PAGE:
Readers who look at the body of Bechdel’s artwork and fail to give her credit as a skilled artist equally fail to recognize some of the most poignant moments in the novel. Bechdel’s detailed photograph sketches are used sparingly in Fun Home, dividing each chapter with depiction from a moment from her life, in addition to the double-page spread of her father’s young lover — and Bechdel’s babysitter — Roy. These images eschew the cartoonish style employed throughout the bulk of the novel for a very clear purpose. Each image seems to convey a very specific emotion that is carried throughout that given chapter and the novel as a whole. In the opening of the first chapter, we see an image of a younger Bruce Bechdel that is both sexual and masculine; yet there is also a longing in his eyes as he stands at a doorway to some unknown place. New to the novel, most readers will not think much of this picture and begin immediately reading about the stern and polished looking man on the next page. But after reading Fun Home, these images take on new meaning. The lack of polish with which Bechdel depicts her father seems to indicate Bruce as he may have been — or wanted to be — apart from his family and the imposing role of heterosexual patriarch.
Even in chapter four’s dividing page, the image Bechdel produces of her father in the woman’s bathing suit is a beautiful one. What reader would have expected this was Bruce Bechdel before the start of the chapter? How many were fooled into thinking this as an image of the innocent and beautiful Helen Bechdel only to discover it was the innocent and beautiful Bruce? Certainly Bechdel’s awareness of the mutability of identity and the performance of identity comes out here; but more significant than being a “good Queer Theorist” is that Bechdel highlights the scars Bruce must have had inflicted on him when we look upon his past, inner self and compare it to what we have seen of him up to this point in the novel. Readers might not agree with or be comfortable with the lifestyle of transgender and cross-dressing, yet no one can deny the fact that Bruce is no longer the innocent person that he was in the picture Bechdel painfully and beautifully renders.
Each of these pictures contains elements of beauty, longing, nostalgia, regret, and hope. The picture of Roy carefully depicts the beauty of the photograph that Bruce composed and took — a sort of David for the Appalachian Michelangelo that will never truly be realized because it would out him as being not only a homosexual and adulterer but also a pedophile. And yet, the most painful picture is the one readers encounter at the close of the book in the divider for chapter seven with the young girl preparing to jump into the arms of her father. The action is suspended, and unlike a movie or traditional text that would deliver resolution to the reader, Alison and Bruce will forever remain in a stasis apart from one another, locked in an eternal jump without ever reaching each other. Perhaps this interpretation comes across as heavy-handed, and yet, it is interesting to note that, while Bechdel thanks her mother and two brothers twice, nowhere does she make any reference to her father. Fun Home appears to be Bechdel attempting to reach closure with her father, but as the painstaking details of her and her father in these images suggest, there is still an unresolved space between them both despite her claim in the final panel that “he was there to catch me when I leapt” (232). He might have caught her, but it’s not an image Bechdel allows us to witness, and I’m not sure we can trust her words when her images don’t completely match up.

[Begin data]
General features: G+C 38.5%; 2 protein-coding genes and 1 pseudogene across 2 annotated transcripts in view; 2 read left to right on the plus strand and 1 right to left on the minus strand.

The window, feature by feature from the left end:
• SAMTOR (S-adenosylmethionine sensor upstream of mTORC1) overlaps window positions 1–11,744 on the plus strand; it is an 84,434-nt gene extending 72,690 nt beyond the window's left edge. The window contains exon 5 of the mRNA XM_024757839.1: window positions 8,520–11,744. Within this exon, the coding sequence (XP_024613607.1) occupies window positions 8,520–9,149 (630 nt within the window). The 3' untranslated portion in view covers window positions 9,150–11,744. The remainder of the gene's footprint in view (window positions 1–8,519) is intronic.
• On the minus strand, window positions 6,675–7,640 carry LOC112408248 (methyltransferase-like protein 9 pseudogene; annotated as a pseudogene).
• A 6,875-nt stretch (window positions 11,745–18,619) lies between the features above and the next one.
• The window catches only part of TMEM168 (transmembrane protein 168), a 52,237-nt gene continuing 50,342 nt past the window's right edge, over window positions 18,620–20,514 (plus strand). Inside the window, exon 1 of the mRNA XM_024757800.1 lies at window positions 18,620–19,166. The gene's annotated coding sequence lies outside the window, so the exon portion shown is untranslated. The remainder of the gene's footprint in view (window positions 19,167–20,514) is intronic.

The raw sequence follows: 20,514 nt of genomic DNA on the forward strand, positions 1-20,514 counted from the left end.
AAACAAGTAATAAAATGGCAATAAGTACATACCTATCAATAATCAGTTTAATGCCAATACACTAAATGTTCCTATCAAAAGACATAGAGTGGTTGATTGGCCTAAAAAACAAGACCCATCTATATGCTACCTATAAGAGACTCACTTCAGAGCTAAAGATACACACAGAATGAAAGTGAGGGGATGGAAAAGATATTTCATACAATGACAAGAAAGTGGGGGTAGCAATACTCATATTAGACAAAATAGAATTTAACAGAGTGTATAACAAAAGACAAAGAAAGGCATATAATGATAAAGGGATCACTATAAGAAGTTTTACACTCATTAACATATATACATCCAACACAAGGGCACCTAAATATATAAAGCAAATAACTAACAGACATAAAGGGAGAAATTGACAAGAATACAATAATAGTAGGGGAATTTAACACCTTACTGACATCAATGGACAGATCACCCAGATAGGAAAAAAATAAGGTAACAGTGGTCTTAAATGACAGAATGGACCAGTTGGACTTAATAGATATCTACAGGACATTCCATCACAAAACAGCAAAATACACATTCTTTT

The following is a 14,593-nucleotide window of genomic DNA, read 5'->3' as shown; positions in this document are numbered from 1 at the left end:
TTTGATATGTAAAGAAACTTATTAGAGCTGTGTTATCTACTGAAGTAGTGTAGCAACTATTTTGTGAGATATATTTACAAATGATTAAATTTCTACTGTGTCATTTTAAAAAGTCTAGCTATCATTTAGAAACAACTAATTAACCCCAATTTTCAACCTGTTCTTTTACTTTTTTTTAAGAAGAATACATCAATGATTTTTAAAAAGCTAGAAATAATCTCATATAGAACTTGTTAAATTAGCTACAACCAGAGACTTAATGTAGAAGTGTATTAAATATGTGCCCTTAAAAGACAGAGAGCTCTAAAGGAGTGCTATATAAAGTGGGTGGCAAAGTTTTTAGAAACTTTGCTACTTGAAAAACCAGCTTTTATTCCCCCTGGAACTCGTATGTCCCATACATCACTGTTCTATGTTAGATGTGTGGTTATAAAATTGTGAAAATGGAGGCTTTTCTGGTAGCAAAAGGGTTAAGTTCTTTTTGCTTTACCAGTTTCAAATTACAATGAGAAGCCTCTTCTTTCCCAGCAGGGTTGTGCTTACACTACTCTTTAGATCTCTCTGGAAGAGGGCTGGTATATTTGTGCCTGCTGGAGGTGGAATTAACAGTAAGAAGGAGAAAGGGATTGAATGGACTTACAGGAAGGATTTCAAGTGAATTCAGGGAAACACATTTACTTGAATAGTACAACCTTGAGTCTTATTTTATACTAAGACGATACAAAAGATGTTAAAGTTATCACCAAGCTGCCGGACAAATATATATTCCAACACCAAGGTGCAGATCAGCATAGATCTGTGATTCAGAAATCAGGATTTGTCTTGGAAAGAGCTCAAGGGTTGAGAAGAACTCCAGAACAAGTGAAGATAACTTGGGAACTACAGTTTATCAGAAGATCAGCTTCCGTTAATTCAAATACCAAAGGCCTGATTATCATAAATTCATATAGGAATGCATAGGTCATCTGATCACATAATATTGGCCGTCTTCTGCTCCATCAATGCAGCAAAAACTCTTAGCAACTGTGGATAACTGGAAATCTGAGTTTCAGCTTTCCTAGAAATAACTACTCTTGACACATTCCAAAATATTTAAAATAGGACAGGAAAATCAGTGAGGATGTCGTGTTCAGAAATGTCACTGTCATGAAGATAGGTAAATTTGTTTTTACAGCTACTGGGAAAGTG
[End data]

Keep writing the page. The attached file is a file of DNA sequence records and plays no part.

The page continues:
Finally, it’s worth noting that readers who do not carry a certain literary background may find themselves somewhat confused and left out at times. Bechdel makes many literary allusions to Hemingway, Faulkner, and especially Joyce who serves as the primary vehicle for the closing chapter of Fun Home. Furthermore, readers bringing stereotypical preconceptions about comic books, as being the “stuff of kids,” will be sorely mistaken at the complexity of the vocabulary and philosophy Bechdel deftly weaves into her memoir. Although each reader’s reaction to a novel is nuanced, I believe there are three common responses to this use of complicated vocabulary, philosophy, and inter-textual referencing. First, readers from an academic background may find themselves in familiar territory and well equipped to traverse the difficult territory Bechdel lays before them. Second, casual readers may be turned off from the continual unfamiliar references and complexities contained in Fun Home, making the title something of a misnomer. These two responses would seem to be fairly common, yet it is a third response that I suspect underscores the very response Bechdel had in interacting with her father when she was younger. And it is this response Bechdel aims to elicit from her readers that highlights the sophisticated level at which Fun Home operates. She is doing more than simply trying really hard to act serious for literary critics — she elevates form to elicit the an emotional response from her readers similar to that which her father continually evoked from her — distance.